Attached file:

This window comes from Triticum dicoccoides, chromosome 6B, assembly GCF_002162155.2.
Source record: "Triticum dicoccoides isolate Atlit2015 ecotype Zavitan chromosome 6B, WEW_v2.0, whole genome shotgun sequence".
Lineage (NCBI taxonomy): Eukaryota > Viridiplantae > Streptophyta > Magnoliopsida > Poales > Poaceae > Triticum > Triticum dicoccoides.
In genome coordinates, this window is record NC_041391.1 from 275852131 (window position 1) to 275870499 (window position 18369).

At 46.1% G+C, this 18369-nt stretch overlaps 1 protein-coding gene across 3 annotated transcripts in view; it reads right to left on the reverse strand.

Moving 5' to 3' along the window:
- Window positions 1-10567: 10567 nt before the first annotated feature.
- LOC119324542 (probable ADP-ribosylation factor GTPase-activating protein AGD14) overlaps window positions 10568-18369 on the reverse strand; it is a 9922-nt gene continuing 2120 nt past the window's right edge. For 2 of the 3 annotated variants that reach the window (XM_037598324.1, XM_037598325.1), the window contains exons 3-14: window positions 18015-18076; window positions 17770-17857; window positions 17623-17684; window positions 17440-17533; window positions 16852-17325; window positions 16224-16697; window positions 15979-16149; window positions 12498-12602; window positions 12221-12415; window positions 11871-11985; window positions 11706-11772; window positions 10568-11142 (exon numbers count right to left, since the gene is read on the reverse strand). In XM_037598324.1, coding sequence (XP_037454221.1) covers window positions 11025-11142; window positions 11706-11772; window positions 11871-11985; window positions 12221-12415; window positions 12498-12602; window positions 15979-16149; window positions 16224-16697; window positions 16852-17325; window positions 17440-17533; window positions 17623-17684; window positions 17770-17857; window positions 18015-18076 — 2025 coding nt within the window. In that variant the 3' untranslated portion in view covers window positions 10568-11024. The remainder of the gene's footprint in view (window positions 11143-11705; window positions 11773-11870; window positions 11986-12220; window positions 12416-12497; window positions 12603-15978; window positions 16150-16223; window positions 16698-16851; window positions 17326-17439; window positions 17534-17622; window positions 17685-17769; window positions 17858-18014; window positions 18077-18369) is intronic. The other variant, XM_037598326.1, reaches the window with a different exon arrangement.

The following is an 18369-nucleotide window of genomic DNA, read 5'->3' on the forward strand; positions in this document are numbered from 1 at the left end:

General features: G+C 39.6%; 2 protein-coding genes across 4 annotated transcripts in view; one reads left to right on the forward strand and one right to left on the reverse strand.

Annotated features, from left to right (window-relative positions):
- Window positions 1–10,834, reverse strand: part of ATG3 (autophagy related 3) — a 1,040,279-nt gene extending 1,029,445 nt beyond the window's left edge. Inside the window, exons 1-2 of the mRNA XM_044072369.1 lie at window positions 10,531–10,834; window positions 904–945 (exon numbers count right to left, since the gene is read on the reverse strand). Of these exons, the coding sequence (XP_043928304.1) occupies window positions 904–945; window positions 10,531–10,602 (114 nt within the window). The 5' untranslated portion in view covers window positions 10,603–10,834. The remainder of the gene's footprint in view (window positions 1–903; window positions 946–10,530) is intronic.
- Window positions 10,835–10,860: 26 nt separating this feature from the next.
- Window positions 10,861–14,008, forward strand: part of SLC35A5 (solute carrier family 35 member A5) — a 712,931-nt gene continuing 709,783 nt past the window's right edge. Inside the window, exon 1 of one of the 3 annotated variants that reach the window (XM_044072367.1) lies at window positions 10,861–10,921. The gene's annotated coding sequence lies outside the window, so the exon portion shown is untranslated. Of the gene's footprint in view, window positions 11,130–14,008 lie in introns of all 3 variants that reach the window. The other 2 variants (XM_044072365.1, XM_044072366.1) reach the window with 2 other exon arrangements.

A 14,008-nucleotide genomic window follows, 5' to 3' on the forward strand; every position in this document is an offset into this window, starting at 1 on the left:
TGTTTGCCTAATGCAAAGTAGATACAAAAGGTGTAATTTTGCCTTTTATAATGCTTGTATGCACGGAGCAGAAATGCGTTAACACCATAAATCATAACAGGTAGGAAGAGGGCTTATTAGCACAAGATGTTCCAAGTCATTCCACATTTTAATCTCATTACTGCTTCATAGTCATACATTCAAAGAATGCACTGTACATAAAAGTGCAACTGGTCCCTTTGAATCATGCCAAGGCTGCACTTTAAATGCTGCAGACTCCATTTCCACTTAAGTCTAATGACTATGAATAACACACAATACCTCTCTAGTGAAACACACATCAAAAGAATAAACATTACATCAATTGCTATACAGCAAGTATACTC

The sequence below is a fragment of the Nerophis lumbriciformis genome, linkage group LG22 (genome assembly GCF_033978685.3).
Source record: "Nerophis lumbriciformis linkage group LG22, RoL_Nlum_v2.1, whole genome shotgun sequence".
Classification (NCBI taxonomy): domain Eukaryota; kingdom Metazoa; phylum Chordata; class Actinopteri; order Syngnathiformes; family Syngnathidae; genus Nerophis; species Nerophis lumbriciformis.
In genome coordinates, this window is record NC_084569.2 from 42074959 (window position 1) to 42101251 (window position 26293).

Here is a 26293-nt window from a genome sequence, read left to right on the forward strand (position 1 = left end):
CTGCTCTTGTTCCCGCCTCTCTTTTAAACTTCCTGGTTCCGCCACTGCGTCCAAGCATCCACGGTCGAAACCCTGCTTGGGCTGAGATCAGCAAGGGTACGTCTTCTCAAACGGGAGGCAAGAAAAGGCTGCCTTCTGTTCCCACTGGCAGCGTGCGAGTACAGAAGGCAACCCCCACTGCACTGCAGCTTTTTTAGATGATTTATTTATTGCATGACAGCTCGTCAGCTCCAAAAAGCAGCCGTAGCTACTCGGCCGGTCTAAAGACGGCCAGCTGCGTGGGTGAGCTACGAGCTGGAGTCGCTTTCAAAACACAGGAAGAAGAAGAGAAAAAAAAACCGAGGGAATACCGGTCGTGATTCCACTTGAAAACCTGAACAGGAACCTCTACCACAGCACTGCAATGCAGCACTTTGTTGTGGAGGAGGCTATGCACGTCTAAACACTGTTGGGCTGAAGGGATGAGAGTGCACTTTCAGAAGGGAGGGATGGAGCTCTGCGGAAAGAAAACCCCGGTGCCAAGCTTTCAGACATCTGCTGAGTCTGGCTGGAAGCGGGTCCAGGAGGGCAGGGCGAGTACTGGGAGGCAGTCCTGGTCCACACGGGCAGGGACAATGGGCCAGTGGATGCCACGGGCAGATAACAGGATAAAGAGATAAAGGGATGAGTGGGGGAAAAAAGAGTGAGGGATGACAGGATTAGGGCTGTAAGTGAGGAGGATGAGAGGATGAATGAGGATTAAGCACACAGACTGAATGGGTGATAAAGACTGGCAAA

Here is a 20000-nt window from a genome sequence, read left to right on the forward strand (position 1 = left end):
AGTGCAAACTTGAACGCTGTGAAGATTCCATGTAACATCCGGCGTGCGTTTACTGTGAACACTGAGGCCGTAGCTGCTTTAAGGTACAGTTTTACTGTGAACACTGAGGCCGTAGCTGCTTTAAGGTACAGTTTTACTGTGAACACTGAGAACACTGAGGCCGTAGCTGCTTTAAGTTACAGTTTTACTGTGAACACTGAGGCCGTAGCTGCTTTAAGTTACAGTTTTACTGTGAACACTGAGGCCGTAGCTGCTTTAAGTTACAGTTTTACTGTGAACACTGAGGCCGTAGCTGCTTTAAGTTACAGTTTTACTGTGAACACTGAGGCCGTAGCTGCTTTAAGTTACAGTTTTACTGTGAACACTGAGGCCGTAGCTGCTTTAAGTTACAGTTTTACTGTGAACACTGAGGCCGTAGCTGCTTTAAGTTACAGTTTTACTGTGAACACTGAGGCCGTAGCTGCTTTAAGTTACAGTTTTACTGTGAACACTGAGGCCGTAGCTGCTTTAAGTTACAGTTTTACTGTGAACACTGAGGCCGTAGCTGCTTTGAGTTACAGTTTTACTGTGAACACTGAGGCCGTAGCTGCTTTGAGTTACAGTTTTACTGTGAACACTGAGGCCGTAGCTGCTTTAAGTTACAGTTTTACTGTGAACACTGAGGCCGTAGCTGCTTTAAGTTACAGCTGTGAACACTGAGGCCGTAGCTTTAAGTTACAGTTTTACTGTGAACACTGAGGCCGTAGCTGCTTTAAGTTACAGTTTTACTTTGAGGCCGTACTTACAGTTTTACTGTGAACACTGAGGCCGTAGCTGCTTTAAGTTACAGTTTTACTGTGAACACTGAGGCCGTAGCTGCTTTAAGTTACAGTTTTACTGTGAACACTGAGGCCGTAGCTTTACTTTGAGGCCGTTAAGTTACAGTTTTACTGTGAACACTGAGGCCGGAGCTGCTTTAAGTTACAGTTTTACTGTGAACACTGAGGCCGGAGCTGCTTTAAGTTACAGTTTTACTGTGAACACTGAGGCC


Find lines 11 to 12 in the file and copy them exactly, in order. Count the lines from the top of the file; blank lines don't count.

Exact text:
Annotated features, from left to right (window-relative positions):
- Window positions 1–10,834, reverse strand: part of ATG3 (autophagy related 3) — a 1,040,279-nt gene extending 1,029,445 nt beyond the window's left edge. Inside the window, exons 1-2 of the mRNA XM_044072369.1 lie at window positions 10,531–10,834; window positions 904–945 (exon numbers count right to left, since the gene is read on the reverse strand). Of these exons, the coding sequence (XP_043928304.1) occupies window positions 904–945; window positions 10,531–10,602 (114 nt within the window). The 5' untranslated portion in view covers window positions 10,603–10,834. The remainder of the gene's footprint in view (window positions 1–903; window positions 946–10,530) is intronic.